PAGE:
Conservative Hybrid Funds invest mainly in debt instruments. 

Balanced Hybrid Fund invest in both equity and debt instruments whereas Aggressive hybrid funds invest in equity and equity related instruments. Dynamic Asset Allocation fund, Multi Asset Allocation, Arbitrage Fund, Equity Savings are open ended hybrid schemes investing in different asset classes, arbitrage opportunities and debt. 







What is a Mutual Fund?

The institution of mutual funds was established centuries ago during the voyages of Dutch East India Company on the way to India and other colonies. It became popular owing its profile as relatively safer investment. Nowadays there are thousands of mutual funds managed by different AMCs such as Tata Mutual funds, HDFC Mutual Fund and so on. Because of its soaring popularity, Securities and Exchange Board of India(SEBI) recently stepped in and reorganized the categories of mutual funds. SEBI is the regulatory body that oversees all the exchanges and transactions that take place in stock exchanges in India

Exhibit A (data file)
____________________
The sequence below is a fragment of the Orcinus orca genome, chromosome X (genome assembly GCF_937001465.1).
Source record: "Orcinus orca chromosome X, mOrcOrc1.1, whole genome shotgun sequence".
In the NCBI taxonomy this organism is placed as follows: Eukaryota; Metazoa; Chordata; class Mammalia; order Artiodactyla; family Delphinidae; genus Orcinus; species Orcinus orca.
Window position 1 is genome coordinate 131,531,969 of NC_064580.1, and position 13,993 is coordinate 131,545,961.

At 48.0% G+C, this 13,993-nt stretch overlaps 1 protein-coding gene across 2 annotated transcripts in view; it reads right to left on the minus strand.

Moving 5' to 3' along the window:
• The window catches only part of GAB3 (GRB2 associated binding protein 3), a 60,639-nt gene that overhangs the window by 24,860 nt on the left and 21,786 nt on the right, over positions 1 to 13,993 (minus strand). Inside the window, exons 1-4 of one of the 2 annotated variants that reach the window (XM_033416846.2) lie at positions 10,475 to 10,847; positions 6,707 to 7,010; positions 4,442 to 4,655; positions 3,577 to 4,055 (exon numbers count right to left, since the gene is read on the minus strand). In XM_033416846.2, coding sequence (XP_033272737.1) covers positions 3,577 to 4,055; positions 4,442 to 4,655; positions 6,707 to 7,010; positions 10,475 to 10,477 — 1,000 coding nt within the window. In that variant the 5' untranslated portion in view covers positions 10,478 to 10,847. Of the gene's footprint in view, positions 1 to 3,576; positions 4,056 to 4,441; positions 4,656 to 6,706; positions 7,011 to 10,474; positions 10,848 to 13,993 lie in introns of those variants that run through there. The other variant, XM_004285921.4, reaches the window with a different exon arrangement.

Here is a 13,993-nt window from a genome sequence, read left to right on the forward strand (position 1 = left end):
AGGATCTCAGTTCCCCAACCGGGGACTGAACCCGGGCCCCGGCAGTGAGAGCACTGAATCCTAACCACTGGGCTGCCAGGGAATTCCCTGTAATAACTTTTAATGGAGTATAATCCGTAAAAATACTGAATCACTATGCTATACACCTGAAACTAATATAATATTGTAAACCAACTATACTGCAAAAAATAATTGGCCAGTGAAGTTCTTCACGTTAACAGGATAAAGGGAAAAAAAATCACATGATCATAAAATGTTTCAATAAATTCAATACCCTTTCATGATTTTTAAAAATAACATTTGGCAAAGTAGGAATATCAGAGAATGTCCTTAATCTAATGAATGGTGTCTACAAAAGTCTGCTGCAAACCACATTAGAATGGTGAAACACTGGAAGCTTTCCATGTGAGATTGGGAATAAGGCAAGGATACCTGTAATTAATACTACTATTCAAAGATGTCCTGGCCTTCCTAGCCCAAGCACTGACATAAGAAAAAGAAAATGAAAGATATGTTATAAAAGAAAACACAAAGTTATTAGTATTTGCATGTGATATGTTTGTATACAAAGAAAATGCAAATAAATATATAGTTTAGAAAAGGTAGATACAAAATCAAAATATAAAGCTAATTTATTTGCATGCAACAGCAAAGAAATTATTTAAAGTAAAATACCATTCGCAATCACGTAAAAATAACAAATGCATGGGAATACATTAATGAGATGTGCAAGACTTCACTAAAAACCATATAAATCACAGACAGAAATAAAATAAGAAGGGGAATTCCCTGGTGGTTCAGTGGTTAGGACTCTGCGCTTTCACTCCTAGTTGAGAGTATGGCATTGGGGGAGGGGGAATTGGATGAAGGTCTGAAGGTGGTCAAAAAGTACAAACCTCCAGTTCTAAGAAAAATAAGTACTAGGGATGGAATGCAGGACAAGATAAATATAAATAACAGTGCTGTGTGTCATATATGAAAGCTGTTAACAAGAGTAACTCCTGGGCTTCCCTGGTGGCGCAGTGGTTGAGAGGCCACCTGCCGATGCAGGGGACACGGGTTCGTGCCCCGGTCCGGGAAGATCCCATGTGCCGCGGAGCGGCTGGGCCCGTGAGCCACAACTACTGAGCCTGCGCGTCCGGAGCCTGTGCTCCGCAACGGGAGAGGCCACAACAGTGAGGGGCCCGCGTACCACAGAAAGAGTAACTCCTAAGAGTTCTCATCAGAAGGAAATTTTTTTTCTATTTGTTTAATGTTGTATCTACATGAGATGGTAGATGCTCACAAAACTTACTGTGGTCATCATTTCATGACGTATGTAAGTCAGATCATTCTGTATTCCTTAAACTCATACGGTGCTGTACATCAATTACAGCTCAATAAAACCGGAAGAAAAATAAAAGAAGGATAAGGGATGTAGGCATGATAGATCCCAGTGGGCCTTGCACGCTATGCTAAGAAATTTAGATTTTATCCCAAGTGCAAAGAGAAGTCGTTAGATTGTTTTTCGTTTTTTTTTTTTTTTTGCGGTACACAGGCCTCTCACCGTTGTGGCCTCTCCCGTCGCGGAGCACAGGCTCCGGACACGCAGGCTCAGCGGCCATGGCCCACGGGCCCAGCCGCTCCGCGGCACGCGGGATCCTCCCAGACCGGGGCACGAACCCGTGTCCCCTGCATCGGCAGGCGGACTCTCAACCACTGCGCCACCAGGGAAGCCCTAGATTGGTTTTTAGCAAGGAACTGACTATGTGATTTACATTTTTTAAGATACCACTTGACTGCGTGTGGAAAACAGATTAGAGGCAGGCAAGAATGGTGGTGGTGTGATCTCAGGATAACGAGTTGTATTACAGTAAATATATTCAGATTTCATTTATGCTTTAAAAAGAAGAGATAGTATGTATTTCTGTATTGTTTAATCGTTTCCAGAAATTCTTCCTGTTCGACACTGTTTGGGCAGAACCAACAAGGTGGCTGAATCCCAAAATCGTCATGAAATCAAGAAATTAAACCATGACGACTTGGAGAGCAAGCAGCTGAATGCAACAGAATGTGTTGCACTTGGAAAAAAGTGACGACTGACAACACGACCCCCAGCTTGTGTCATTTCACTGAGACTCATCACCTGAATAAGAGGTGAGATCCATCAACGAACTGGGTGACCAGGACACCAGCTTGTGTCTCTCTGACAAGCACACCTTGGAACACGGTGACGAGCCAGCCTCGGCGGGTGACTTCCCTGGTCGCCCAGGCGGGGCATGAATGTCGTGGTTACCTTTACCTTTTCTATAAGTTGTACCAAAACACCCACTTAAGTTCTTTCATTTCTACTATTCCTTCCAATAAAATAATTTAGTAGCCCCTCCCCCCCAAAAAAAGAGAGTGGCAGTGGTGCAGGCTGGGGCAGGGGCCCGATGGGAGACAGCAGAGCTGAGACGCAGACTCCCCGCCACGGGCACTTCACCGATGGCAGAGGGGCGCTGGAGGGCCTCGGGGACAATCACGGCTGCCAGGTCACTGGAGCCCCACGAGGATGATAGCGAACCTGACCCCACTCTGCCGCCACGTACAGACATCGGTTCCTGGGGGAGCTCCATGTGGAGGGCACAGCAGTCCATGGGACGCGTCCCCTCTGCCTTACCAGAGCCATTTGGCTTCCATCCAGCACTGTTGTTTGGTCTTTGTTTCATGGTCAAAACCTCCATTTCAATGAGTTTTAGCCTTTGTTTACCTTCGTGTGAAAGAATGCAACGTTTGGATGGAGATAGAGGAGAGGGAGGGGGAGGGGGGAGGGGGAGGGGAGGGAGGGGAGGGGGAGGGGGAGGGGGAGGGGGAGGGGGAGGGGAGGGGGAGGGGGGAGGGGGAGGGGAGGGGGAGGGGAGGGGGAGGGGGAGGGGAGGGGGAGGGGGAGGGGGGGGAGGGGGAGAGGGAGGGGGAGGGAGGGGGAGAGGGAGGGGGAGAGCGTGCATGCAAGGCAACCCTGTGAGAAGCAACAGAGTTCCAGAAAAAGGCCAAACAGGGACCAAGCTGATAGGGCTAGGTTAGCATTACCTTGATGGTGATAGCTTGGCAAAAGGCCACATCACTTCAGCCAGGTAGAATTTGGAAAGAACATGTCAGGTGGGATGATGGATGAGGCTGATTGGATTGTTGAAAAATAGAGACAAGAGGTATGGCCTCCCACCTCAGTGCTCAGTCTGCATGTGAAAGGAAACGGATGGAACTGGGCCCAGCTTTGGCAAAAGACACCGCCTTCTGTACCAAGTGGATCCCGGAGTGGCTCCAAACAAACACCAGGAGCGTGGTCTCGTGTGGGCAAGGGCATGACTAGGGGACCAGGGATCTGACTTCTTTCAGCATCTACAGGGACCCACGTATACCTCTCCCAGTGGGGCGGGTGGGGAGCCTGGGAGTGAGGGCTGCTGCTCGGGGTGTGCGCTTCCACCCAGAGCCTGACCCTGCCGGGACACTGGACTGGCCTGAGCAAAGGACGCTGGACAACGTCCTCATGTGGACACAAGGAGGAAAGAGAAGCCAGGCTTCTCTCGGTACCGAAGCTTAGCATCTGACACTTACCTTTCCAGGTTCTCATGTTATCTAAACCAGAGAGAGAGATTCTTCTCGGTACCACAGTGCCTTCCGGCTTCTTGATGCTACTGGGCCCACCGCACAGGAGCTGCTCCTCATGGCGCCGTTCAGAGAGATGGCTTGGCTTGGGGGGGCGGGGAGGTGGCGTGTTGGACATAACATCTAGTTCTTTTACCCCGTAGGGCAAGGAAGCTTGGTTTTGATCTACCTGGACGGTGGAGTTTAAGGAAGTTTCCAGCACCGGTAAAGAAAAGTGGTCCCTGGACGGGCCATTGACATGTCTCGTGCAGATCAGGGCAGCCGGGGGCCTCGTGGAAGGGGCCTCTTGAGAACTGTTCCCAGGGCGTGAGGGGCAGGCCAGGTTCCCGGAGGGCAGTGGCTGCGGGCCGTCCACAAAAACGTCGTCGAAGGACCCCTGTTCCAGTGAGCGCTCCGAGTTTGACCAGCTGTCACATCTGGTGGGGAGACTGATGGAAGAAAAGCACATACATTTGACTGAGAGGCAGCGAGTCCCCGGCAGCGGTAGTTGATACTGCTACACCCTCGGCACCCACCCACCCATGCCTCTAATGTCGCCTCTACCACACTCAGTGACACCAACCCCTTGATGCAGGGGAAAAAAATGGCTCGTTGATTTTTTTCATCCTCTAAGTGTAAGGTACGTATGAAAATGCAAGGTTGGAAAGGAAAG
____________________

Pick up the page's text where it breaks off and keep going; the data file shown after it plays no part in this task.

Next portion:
In 2017, SEBI issued a circular clearly stating the new categorization of mutual funds with the definitions of each mutual fund listed. We will try to explain the SEBI circular here so it is easier for you to understand.

What are the categories of Mutual Funds?

SEBI came up with five umbrella categories that all types of mutual funds in India would fall under. These are Equity Schemes, Debt Schemes, Hybrid Schemes, Solution Oriented Schemes and others.

  • Equity Schemes